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Posts Tagged ‘cows

On Mother’s Day, don’t forget animal moms

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By Jeff Mackey

If you’re like most people, you’ll no doubt treat your mom to brunch or dinner on Mother’s Day. But this year, while you are saluting your own mom, please honor all mothers by celebrating with a meal that doesn’t include meat, eggs or dairy products. Some of the best mothers in the world are found in the animal kingdom, yet few animal moms on today’s farms are ever allowed to nurture their babies as nature intended.

For mother cows and their calves, for example, it’s love at first sight. The first minutes after birth are spent developing a bond that will last a lifetime. Their attachment and affection for each other is so deep that both mother and baby become extremely distressed if they are forced apart. Mother cows bellow in vain and their calves wail inconsolably; they cry out for each other for days. Some mother cows have even been known to escape their enclosures and travel for miles searching for their babies.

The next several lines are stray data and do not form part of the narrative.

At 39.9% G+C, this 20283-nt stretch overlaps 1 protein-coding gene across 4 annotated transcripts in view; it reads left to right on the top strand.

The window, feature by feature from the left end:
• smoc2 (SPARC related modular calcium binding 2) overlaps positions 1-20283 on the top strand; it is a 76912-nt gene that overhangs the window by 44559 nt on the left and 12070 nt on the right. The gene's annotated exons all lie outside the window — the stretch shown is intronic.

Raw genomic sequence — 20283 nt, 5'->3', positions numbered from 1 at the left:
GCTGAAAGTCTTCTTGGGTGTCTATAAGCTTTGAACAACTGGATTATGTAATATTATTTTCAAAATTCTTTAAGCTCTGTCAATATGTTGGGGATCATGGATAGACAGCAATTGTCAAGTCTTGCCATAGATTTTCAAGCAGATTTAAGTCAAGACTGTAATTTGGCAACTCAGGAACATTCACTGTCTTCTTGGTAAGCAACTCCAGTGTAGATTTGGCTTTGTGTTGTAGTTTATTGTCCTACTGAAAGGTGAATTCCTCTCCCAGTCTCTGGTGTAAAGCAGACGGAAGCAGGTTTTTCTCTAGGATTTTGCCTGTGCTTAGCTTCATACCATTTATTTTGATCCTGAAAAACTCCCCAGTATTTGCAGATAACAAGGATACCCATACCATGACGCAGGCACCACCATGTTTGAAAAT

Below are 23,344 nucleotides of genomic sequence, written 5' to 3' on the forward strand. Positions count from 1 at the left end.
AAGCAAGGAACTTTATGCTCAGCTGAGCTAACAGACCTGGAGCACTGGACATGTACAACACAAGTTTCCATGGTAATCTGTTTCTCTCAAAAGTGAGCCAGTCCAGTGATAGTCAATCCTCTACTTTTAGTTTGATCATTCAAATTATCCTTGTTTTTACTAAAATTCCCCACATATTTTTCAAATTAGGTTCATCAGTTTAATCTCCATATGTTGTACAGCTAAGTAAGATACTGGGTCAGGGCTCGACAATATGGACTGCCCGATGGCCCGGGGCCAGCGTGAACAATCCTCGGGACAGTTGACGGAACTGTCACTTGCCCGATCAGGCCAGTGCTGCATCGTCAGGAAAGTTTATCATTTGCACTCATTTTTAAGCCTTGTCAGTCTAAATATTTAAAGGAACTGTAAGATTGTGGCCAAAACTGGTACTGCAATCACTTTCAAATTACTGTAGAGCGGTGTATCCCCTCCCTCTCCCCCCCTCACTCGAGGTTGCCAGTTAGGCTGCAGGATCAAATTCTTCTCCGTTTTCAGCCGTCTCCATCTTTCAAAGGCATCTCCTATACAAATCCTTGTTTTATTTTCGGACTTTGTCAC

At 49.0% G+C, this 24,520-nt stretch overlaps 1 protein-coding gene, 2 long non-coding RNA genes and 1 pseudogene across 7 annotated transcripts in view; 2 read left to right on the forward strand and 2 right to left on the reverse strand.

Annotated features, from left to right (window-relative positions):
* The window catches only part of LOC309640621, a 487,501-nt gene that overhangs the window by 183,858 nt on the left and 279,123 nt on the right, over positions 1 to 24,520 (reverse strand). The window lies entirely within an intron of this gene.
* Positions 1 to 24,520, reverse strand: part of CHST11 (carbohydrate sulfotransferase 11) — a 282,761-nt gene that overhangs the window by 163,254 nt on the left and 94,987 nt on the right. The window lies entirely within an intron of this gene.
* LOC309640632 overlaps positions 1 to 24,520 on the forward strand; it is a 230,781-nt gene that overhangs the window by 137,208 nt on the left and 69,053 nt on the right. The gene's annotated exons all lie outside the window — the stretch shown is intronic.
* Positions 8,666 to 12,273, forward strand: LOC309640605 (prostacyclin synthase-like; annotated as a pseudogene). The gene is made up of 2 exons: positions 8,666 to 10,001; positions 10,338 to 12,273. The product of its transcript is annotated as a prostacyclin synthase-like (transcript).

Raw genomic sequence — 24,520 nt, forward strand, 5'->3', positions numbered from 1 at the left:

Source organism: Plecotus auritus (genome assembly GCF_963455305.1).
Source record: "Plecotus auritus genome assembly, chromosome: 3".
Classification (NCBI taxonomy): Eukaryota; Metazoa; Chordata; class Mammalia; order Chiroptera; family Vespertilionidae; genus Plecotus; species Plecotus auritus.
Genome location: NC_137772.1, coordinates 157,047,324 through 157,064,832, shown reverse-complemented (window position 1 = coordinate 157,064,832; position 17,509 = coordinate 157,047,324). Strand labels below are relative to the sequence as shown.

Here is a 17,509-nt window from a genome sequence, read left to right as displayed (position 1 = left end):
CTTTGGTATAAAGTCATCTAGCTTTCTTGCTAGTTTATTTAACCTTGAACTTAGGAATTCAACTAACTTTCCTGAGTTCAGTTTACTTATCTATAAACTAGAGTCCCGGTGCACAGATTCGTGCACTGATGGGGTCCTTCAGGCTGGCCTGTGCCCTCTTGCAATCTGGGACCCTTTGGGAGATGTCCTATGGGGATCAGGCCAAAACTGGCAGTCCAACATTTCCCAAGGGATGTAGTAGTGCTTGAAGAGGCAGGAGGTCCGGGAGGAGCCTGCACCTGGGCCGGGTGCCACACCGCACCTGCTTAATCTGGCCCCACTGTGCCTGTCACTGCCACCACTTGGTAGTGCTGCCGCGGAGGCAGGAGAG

Sadly, such pitiful scenes are common on dairy farms. Mother cows are allowed to bond with and care for their calves for only a few hours before the babies are torn away so that we can have the milk that was meant to nourish them. Wide-eyed and terrified, the calves are desperate to suckle but instead are given a bottle of milk “replacer” and a short life in a veal crate (for males) or a life just like that of their sad mothers (for females). Meanwhile, the mother cows will soon be impregnated again, only to endure the same heartbreak nine months later.

If allowed, mother hens would turn their eggs as many as five times an hour and cluck softly to the chicks inside, who chirp back from within their shells. Once hatched, the chicks are shielded from predators by their protective mother’s wings.